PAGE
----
Review - The Snowman, Tower Ballroom, Blackpool

PUBLISHED: 10:05 20 December 2016 | UPDATED: 10:05 20 December 2016

The Snowman Tour

The Snowman Tour

Tom Bangbala

The Snowman national tour stops off at the Tower Ballroom

‘Bid me discourse, I will enchant thine ear,’ reads the inscription above the stage in Blackpool’s beautiful Tower Ballroom and the Carrot Productions Snowman tour did just that.

On paper it seems like a simple idea: an orchestra plays while the audience watch a classic family film. But in practice it adds a new layer of magic to a festive favourite which has been captivating viewers since it was first shown on Christmas Eve 1982.

But in the years since its debut the world has changed. Children today are used to touch screens, interactivity and the kind of high tech gadgetry that could not have been imagined when Raymond Briggs drew the original book.

Could they still be enchanted by the innocent tale of a boy, his snowman and a magical night-time journey? And would watching the film on a big screen with music by a live orchestra add to their experience?

Well, yes, it seems they could and it would.

The ornate Tower Ballroom was almost packed to its gilded rafters with families who clearly and audibly enjoyed themselves and lapped up the festive magic. There was even a loud ‘aawww’ when (spoiler alert) the snowman was found to have melted.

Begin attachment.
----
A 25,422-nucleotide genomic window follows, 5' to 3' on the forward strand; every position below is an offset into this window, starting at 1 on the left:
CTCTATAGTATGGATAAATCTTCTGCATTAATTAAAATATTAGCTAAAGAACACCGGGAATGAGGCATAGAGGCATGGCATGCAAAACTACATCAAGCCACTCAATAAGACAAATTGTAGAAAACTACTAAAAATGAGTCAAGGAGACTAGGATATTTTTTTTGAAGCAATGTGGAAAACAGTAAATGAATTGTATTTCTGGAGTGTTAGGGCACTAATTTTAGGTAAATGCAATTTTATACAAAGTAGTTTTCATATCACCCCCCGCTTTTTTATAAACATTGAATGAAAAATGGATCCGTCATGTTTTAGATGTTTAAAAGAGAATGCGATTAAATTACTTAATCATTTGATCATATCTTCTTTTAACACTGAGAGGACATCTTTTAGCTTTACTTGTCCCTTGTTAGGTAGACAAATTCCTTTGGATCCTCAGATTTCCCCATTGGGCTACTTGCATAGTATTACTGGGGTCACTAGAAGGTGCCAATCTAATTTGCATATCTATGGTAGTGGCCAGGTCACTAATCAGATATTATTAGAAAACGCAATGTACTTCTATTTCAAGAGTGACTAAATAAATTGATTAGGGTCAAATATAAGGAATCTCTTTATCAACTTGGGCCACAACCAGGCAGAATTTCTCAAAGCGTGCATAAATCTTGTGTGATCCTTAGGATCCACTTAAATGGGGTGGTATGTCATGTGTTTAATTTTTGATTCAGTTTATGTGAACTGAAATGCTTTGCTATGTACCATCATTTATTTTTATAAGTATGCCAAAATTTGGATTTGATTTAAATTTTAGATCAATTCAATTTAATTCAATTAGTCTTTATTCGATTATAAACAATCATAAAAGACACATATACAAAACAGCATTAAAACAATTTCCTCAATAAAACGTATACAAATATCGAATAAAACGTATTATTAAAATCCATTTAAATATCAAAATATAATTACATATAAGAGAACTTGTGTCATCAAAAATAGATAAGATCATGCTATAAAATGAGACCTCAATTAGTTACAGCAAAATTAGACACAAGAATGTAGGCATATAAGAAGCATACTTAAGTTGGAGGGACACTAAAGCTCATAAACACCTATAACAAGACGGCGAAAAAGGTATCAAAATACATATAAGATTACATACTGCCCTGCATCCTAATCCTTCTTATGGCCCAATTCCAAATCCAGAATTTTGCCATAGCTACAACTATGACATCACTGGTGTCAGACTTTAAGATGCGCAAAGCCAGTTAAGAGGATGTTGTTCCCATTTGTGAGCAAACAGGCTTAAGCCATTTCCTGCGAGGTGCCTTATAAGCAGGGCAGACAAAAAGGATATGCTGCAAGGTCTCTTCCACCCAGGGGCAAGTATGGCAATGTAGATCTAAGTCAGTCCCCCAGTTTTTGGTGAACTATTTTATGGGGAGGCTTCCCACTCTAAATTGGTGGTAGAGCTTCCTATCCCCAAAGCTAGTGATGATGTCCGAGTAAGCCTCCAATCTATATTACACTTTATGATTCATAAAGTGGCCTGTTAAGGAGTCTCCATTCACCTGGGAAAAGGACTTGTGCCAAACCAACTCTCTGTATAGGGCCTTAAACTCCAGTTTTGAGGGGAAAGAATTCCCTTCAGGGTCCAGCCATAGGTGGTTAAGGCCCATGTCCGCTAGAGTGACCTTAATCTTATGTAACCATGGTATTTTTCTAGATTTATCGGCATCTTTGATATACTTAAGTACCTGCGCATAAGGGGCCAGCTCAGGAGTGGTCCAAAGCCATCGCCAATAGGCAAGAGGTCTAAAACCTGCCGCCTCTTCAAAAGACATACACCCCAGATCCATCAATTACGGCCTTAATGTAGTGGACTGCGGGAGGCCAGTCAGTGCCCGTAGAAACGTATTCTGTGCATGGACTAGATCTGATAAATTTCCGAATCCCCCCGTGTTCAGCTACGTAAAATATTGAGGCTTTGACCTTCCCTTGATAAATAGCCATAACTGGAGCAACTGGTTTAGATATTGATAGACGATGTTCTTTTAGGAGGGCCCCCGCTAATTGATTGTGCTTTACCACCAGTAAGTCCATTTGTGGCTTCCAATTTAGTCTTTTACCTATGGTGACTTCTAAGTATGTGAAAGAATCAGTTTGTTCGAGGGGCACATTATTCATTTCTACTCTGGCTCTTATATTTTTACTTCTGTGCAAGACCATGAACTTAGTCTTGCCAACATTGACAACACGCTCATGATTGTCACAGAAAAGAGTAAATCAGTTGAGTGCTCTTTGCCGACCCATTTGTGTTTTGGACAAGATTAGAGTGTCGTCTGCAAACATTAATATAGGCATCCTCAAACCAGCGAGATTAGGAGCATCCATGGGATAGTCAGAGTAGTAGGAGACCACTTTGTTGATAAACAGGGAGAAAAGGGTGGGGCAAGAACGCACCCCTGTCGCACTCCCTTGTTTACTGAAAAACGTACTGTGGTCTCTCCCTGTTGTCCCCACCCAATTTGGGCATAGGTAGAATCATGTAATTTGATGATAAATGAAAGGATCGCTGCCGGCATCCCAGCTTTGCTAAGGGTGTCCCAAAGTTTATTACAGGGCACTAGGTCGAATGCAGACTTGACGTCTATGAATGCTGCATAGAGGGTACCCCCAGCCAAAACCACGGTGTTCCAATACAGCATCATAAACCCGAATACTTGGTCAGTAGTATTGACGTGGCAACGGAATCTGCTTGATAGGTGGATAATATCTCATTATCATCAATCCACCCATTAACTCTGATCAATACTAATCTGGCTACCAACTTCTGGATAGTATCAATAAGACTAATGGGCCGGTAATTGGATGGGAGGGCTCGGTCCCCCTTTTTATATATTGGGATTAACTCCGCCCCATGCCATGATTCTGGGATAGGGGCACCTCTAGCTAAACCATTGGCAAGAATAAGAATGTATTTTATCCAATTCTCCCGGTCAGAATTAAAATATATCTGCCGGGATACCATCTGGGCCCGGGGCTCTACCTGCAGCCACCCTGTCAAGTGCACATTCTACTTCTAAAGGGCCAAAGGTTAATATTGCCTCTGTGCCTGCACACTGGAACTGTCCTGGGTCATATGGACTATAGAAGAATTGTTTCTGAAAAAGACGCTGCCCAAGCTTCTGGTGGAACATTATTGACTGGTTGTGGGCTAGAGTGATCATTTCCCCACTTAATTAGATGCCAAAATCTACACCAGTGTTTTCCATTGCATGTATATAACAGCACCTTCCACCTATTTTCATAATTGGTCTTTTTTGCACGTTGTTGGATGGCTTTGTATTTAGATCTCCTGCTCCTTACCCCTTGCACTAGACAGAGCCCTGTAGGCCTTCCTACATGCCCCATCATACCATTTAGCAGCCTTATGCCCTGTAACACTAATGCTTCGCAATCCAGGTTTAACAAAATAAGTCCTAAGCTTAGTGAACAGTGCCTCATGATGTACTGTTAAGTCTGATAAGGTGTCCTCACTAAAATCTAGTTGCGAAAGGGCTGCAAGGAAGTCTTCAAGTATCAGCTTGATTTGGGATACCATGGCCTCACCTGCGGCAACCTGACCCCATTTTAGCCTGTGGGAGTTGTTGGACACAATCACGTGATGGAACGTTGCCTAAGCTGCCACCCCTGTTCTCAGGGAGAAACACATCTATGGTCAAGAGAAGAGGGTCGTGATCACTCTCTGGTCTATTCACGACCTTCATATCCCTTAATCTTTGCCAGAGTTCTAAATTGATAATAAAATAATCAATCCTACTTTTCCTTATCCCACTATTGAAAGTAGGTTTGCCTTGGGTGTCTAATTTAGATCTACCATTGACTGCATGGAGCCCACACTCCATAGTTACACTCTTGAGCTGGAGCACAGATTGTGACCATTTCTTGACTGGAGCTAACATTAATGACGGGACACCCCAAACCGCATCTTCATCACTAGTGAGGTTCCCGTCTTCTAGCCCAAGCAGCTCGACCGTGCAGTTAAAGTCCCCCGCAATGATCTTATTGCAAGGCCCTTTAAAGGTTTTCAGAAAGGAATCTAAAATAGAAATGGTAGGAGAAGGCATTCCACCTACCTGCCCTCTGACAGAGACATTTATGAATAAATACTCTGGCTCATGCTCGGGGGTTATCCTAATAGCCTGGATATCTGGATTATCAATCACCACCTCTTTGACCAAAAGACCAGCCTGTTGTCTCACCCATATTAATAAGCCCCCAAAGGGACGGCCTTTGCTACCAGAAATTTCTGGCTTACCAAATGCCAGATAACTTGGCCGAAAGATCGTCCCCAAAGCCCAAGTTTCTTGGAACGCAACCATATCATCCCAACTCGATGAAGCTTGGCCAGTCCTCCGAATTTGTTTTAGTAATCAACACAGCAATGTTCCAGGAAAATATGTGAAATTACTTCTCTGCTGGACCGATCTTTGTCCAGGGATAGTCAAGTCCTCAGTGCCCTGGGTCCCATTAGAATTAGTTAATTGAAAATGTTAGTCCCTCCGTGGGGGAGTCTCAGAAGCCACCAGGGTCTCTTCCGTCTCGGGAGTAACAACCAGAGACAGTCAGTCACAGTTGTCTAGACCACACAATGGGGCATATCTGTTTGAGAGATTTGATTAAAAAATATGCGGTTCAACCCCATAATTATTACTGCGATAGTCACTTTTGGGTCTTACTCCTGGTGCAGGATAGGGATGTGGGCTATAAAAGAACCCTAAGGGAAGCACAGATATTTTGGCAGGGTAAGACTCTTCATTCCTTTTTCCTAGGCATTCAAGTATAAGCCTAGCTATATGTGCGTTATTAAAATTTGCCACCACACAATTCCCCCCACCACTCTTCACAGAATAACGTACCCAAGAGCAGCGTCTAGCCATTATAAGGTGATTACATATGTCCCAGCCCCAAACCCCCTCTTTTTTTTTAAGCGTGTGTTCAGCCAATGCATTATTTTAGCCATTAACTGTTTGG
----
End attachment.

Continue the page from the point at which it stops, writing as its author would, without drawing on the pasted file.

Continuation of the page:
The orchestra, who were decked out in festive hats, were introduced by Dan Whibley at seven feet, probably the tallest double bass player in the world. He acknowledged that many people there might not have seen an orchestra perform before and introduced them to the largely young audience in an engaging and entertaining way. It seemed a shame though, that among the people playing the slidy fart horn and the twinkle box, there was no mention of the instruments’ more common names.

The Snowman screening followed a charming new re-telling of a older tale, Cinderella, featuring narrator Howard Chadwick, illustrations by Jacky Fleming and music composed by Dan Whibley.

It’s no mean feat to entrance an audience of youngsters into silence but they managed it with a production that’s just long enough, uses well-pitched humour and a delightful score. Special mention, too, to the soloists – Livs Ball and Neve Thomas – whose crystal clear voices did justice to both Walking in the Air and Cinderella’s Song.

It would be no surprise if this became as much of a fixture in the festive season as the Snowman.

* Carrot Productions will be back at the Tower Ballroom, and in Liverpool, next December. For more details and dates, go to

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